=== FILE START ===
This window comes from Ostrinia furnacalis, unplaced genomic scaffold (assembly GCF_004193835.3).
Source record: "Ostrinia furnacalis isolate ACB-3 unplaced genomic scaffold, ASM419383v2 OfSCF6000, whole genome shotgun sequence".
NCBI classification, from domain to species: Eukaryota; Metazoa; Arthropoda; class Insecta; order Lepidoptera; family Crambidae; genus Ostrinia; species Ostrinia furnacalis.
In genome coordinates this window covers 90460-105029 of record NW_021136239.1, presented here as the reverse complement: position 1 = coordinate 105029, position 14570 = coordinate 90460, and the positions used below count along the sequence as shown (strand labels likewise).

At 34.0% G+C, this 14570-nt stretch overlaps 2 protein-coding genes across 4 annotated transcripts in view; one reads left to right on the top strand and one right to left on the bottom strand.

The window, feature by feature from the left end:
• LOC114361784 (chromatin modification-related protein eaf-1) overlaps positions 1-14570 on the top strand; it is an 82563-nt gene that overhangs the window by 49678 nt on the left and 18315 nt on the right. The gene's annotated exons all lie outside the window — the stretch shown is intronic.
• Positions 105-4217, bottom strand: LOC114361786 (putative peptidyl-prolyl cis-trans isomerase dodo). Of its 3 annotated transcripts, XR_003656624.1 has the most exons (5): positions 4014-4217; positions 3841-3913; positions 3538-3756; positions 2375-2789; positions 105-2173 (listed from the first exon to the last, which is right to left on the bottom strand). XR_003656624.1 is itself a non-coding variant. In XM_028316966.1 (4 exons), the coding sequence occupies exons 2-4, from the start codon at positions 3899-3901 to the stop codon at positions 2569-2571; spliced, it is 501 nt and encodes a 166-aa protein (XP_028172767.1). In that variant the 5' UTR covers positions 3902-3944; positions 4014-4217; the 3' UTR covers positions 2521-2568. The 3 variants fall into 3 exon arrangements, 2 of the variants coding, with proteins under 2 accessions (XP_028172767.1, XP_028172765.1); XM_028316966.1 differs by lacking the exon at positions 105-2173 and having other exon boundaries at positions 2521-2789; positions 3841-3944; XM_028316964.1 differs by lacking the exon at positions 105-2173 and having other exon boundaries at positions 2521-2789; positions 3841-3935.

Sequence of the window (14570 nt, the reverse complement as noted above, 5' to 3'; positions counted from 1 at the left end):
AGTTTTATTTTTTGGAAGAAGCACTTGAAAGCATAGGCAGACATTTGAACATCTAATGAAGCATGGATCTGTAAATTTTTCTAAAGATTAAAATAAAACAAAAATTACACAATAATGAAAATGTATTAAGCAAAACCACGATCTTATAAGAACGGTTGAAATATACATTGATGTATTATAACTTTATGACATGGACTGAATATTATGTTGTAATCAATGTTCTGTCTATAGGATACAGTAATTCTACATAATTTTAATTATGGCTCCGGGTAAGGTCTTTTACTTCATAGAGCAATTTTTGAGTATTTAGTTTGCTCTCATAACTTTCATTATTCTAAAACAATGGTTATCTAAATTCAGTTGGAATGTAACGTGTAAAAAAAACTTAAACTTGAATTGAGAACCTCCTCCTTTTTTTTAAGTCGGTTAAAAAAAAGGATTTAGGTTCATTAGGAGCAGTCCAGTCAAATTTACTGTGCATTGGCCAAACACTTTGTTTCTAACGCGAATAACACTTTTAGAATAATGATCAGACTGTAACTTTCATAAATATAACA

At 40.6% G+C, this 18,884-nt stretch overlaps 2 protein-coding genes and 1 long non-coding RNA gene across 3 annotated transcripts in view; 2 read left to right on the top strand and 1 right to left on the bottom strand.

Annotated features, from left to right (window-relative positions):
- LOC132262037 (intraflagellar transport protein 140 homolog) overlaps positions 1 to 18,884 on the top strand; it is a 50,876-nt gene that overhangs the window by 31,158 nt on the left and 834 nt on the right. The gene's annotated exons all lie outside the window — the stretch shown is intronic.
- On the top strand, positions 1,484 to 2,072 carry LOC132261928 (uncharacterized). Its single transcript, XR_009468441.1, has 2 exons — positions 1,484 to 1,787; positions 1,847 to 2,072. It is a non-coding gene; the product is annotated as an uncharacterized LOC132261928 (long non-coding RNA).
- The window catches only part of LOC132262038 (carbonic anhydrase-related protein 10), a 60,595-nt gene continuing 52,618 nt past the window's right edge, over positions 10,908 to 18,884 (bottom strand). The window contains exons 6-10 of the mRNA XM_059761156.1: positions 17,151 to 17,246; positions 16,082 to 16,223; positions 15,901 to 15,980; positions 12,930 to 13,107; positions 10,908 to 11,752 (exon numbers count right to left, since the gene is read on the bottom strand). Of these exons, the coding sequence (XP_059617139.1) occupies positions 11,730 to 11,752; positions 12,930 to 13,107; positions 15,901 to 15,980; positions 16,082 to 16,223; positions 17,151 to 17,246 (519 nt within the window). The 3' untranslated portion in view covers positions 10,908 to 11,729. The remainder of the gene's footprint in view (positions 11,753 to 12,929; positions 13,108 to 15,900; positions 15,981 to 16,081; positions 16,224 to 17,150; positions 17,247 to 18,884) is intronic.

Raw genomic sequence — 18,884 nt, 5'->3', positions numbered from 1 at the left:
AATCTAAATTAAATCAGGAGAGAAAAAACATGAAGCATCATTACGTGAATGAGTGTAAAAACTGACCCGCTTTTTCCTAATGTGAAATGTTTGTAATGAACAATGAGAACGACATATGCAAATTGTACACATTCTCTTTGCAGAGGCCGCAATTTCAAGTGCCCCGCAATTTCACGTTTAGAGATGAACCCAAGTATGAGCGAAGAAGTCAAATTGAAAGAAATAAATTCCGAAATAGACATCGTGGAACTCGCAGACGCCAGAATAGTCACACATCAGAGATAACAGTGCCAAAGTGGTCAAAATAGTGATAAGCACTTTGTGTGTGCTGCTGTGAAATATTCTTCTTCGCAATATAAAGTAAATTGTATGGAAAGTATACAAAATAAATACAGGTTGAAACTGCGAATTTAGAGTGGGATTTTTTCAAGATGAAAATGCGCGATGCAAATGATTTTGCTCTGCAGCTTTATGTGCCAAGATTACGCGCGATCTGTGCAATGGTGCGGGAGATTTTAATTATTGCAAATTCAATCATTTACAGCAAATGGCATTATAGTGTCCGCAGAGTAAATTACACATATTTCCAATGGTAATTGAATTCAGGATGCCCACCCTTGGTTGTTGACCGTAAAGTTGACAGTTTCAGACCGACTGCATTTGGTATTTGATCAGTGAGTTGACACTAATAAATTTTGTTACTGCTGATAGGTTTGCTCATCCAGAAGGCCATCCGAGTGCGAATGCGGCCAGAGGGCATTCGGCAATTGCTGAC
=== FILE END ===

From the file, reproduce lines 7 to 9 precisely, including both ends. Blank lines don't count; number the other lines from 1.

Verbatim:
• LOC114361784 (chromatin modification-related protein eaf-1) overlaps positions 1-14570 on the top strand; it is an 82563-nt gene that overhangs the window by 49678 nt on the left and 18315 nt on the right. The gene's annotated exons all lie outside the window — the stretch shown is intronic.
• Positions 105-4217, bottom strand: LOC114361786 (putative peptidyl-prolyl cis-trans isomerase dodo). Of its 3 annotated transcripts, XR_003656624.1 has the most exons (5): positions 4014-4217; positions 3841-3913; positions 3538-3756; positions 2375-2789; positions 105-2173 (listed from the first exon to the last, which is right to left on the bottom strand). XR_003656624.1 is itself a non-coding variant. In XM_028316966.1 (4 exons), the coding sequence occupies exons 2-4, from the start codon at positions 3899-3901 to the stop codon at positions 2569-2571; spliced, it is 501 nt and encodes a 166-aa protein (XP_028172767.1). In that variant the 5' UTR covers positions 3902-3944; positions 4014-4217; the 3' UTR covers positions 2521-2568. The 3 variants fall into 3 exon arrangements, 2 of the variants coding, with proteins under 2 accessions (XP_028172767.1, XP_028172765.1); XM_028316966.1 differs by lacking the exon at positions 105-2173 and having other exon boundaries at positions 2521-2789; positions 3841-3944; XM_028316964.1 differs by lacking the exon at positions 105-2173 and having other exon boundaries at positions 2521-2789; positions 3841-3935.

Sequence of the window (14570 nt, the reverse complement as noted above, 5' to 3'; positions counted from 1 at the left end):